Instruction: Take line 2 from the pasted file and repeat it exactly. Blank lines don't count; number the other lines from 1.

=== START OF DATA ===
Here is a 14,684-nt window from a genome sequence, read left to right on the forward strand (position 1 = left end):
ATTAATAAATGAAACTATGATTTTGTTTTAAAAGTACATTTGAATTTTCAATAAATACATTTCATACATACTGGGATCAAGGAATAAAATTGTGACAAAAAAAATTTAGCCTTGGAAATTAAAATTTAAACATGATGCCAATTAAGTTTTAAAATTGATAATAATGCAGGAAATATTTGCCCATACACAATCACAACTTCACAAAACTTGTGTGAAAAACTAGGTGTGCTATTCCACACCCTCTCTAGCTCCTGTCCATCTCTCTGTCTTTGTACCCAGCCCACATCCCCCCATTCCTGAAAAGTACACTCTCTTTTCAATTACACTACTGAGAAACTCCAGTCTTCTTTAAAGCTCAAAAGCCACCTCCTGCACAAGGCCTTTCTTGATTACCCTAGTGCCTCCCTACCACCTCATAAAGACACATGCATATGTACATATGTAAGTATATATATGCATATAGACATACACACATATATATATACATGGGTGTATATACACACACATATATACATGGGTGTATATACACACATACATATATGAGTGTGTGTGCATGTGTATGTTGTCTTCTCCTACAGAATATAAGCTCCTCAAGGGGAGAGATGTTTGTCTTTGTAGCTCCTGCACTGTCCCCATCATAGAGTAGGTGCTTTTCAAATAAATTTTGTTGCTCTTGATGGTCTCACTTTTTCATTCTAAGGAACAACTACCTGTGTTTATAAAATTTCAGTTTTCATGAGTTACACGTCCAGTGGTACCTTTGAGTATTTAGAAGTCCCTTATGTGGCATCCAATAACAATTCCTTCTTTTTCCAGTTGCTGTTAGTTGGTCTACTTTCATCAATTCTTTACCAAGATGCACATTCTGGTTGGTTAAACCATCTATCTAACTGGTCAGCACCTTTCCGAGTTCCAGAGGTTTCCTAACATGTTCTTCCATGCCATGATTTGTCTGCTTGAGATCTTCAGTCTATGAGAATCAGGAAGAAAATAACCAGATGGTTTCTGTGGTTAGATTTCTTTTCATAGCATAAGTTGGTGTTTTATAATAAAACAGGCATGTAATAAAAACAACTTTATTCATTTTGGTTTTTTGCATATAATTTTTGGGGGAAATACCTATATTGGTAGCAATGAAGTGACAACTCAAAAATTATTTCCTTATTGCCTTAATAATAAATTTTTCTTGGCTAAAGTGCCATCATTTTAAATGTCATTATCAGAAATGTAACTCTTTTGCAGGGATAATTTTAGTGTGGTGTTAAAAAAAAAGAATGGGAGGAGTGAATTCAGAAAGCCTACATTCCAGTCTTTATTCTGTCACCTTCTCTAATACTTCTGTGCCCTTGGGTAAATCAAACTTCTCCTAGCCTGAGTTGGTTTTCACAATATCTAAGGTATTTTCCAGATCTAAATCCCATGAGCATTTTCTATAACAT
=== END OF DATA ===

ATTAATAAATGAAACTATGATTTTGTTTTAAAAGTACATTTGAATTTTCAATAAATACATTTCATACATACTGGGATCAAGGAATAAAATTGTGACAAAAAAAATTTAGCCTTGGAAATTAAAATTTAAACATGATGCCAATTAAGTTTTAAAATTGATAATAATGCAGGAAATATTTGCCCATACACAATCACAACTTCACAAAACTTGTGTGAAAAACTAGGTGTGCTATTCCACACCCTCTCTAGCTCCTGTCCATCTCTCTGTCTTTGTACCCAGCCCACATCCCCCCATTCCTGAAAAGTACACTCTCTTTTCAATTACACTACTGAGAAACTCCAGTCTTCTTTAAAGCTCAAAAGCCACCTCCTGCACAAGGCCTTTCTTGATTACCCTAGTGCCTCCCTACCACCTCATAAAGACACATGCATATGTACATATGTAAGTATATATATGCATATAGACATACACACATATATATATACATGGGTGTATATACACACACATATATACATGGGTGTATATACACACATACATATATGAGTGTGTGTGCATGTGTATGTTGTCTTCTCCTACAGAATATAAGCTCCTCAAGGGGAGAGATGTTTGTCTTTGTAGCTCCTGCACTGTCCCCATCATAGAGTAGGTGCTTTTCAAATAAATTTTGTTGCTCTTGATGGTCTCACTTTTTCATTCTAAGGAACAACTACCTGTGTTTATAAAATTTCAGTTTTCATGAGTTACACGTCCAGTGGTACCTTTGAGTATTTAGAAGTCCCTTATGTGGCATCCAATAACAATTCCTTCTTTTTCCAGTTGCTGTTAGTTGGTCTACTTTCATCAATTCTTTACCAAGATGCACATTCTGGTTGGTTAAACCATCTATCTAACTGGTCAGCACCTTTCCGAGTTCCAGAGGTTTCCTAACATGTTCTTCCATGCCATGATTTGTCTGCTTGAGATCTTCAGTCTATGAGAATCAGGAAGAAAATAACCAGATGGTTTCTGTGGTTAGATTTCTTTTCATAGCATAAGTTGGTGTTTTATAATAAAACAGGCATGTAATAAAAACAACTTTATTCATTTTGGTTTTTTGCATATAATTTTTGGGGGAAATACCTATATTGGTAGCAATGAAGTGACAACTCAAAAATTATTTCCTTATTGCCTTAATAATAAATTTTTCTTGGCTAAAGTGCCATCATTTTAAATGTCATTATCAGAAATGTAACTCTTTTGCAGGGATAATTTTAGTGTGGTGTTAAAAAAAAAGAATGGGAGGAGTGAATTCAGAAAGCCTACATTCCAGTCTTTATTCTGTCACCTTCTCTAATACTTCTGTGCCCTTGGGTAAATCAAACTTCTCCTAGCCTGAGTTGGTTTTCACAATATCTAAGGTATTTTCCAGATCTAAATCCCATGAGCATTTTCTATAACAT